The rules relating to enforcement agents working for both the High Court and County Court were amended with effect from April 2014, and a review of the first year of operation of the new rules was started a year later in 2015. The results of that review were published in April 2018.

The results of the review are not in themselves particularly startling though there are indications that the new rules are beginning to have some impact, both in relation to the behaviour of enforcement agents, and in encouraging people to come to an agreement before their possessions are actually seized for sale (the usual objective of enforcement action in civil cases).

This is very much work in progress. Indeed, a significant component of the big Transformation Programme is the Transforming Compliance and Enforcement Programme (TCEP) which is upgrading systems in HMCTS’s National Compliance and Enforcement Service, used to enforce court orders such as penalties and compensation. If this works, this will have impact across the whole of the justice system, not just civil justice, as it will also deal with fines and compensation orders made in criminal courts.

For the one year review, see https://assets.publishing.service.gov.uk/government/uploads/system/uploads/attachment_data/file/695833/one-year-review-bailiff-reform-web.pdf

Written by lwtmp

June 8, 2018 at 10:32 am

Transforming the Justice system – views from the National Audit Office

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In this blog, I have tried to keep readers abreast of developments with the major Transformation of the Justice system programme. I have observed that this is not always easy and depends on keeping an eye out for press releases, blogs and now the new monthly e-bulletin issued by HM Courts and Tribunals Service.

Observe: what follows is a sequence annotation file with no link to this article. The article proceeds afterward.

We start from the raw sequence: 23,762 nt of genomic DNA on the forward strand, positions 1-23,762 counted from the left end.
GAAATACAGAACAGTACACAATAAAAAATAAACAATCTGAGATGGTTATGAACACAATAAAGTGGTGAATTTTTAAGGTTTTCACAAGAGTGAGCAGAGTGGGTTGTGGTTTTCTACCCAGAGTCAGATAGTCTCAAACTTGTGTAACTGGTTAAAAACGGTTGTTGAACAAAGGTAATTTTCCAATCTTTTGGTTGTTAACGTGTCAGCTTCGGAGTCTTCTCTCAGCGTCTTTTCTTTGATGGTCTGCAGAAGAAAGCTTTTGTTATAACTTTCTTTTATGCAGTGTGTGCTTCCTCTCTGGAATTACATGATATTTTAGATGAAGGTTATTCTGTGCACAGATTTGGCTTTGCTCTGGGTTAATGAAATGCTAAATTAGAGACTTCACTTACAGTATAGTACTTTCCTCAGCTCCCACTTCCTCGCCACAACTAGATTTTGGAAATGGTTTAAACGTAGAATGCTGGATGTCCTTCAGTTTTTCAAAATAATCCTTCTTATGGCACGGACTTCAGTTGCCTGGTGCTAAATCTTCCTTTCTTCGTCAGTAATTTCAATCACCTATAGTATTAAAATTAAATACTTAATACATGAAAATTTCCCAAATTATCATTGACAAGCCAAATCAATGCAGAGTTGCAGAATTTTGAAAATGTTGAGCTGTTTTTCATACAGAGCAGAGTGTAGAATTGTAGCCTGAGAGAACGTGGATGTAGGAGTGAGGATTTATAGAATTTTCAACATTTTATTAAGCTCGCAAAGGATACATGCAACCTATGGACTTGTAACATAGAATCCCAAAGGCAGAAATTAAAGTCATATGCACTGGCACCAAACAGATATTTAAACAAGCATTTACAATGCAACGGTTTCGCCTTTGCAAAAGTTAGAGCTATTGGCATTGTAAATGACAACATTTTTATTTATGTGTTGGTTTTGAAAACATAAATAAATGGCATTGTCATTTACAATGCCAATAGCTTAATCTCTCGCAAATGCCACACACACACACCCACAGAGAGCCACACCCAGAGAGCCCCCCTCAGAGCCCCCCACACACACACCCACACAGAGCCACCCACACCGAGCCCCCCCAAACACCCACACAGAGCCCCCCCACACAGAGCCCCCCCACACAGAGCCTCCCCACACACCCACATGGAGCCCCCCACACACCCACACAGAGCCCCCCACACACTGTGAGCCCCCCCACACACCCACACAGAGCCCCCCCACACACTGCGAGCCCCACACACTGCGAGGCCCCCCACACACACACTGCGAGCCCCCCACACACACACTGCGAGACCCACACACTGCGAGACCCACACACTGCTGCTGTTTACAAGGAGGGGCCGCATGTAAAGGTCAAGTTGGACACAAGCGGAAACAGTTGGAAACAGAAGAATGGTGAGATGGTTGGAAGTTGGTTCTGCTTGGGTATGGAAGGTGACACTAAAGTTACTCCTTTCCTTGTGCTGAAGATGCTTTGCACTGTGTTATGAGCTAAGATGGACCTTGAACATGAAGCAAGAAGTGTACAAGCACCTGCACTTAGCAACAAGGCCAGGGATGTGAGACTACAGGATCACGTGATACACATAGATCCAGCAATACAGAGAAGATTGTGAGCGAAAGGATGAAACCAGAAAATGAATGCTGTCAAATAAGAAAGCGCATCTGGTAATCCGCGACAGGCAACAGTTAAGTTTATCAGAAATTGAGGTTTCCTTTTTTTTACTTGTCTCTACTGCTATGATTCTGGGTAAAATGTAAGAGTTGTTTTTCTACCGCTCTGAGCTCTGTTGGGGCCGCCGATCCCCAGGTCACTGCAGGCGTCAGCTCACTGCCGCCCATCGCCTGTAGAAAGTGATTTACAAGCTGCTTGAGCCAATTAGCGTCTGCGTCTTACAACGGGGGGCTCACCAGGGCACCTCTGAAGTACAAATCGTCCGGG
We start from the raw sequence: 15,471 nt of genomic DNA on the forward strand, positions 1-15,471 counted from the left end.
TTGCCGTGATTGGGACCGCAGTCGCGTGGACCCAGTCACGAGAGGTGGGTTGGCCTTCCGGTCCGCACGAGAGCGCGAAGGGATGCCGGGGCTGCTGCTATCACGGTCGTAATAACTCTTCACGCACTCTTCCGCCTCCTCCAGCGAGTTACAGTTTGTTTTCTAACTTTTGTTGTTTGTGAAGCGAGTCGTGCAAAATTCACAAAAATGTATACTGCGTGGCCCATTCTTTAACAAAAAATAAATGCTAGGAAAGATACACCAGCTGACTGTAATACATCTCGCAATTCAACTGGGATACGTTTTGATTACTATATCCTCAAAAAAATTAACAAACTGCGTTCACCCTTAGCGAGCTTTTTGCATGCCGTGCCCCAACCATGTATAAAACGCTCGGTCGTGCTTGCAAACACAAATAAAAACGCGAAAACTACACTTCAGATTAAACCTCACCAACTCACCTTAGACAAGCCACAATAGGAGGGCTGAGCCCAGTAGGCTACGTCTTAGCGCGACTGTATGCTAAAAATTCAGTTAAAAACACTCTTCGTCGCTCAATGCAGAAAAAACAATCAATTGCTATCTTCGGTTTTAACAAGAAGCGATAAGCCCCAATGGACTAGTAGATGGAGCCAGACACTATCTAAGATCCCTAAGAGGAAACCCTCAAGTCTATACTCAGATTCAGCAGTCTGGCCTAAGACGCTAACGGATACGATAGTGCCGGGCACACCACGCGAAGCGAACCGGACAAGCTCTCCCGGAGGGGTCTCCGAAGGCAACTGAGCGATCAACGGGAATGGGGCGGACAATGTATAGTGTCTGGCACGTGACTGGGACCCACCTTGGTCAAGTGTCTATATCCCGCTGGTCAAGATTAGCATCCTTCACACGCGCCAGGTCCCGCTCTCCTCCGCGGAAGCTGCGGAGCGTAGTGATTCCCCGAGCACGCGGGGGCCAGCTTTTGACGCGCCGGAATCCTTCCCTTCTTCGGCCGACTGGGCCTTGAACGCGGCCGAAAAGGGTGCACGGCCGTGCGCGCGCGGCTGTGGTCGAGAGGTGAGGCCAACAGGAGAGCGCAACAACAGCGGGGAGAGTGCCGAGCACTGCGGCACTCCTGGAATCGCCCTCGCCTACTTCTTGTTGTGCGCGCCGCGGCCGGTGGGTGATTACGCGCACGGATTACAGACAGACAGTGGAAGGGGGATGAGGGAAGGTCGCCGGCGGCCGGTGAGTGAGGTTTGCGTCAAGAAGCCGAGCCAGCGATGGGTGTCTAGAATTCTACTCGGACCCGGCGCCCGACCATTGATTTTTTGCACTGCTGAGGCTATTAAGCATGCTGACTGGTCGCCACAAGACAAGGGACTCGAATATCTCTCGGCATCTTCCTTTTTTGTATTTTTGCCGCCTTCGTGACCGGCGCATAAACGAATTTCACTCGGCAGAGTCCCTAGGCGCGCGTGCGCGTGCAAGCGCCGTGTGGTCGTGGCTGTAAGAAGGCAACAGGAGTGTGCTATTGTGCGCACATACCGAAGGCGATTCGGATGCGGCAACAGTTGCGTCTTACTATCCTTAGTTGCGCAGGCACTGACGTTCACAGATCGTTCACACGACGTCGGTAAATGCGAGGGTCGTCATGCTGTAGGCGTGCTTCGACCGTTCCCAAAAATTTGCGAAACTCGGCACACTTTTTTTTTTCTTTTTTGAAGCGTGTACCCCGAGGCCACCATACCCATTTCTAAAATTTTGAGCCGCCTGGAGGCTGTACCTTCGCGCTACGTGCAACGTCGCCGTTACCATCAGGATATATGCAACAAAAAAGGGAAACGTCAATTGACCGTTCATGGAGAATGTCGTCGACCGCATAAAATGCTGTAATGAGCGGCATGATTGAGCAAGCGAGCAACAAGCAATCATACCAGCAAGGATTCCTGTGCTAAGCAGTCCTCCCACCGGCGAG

In May 2018, the National Audit Office (NAO) published its first appraisal of how the programme is going.

Obviously the NAO is supportive of the aims of the programme, which it summarises as follows:

In 2016, HMCTS set up a portfolio of change programmes that will introduce

new technology and working practices to modernise and upgrade the justice system.

By March 2023, HMCTS expects to employ 5,000 fewer staff, reduce the number of
cases held in physical courtrooms by 2.4 million cases per year and reduce annual
spending by £265 million. Savings will come from lower administrative and judicial staff costs, fewer physical hearings and running a smaller estate. As well as making savings HMCTS expects the reformed system to work better for all those involved, use court time more proportionately, and make processes more accessible to users.

The NAO report helpfully reminds readers of the scale and scope of the overall programme:

The HMCTS change portfolio consists of several related programmes, which in turn
are made up of many individual projects. The major programmes are:
• The HMCTS Reform Programme which is modernising processes and systems
to reduce demand on courts by moving activity out of courtrooms. For example,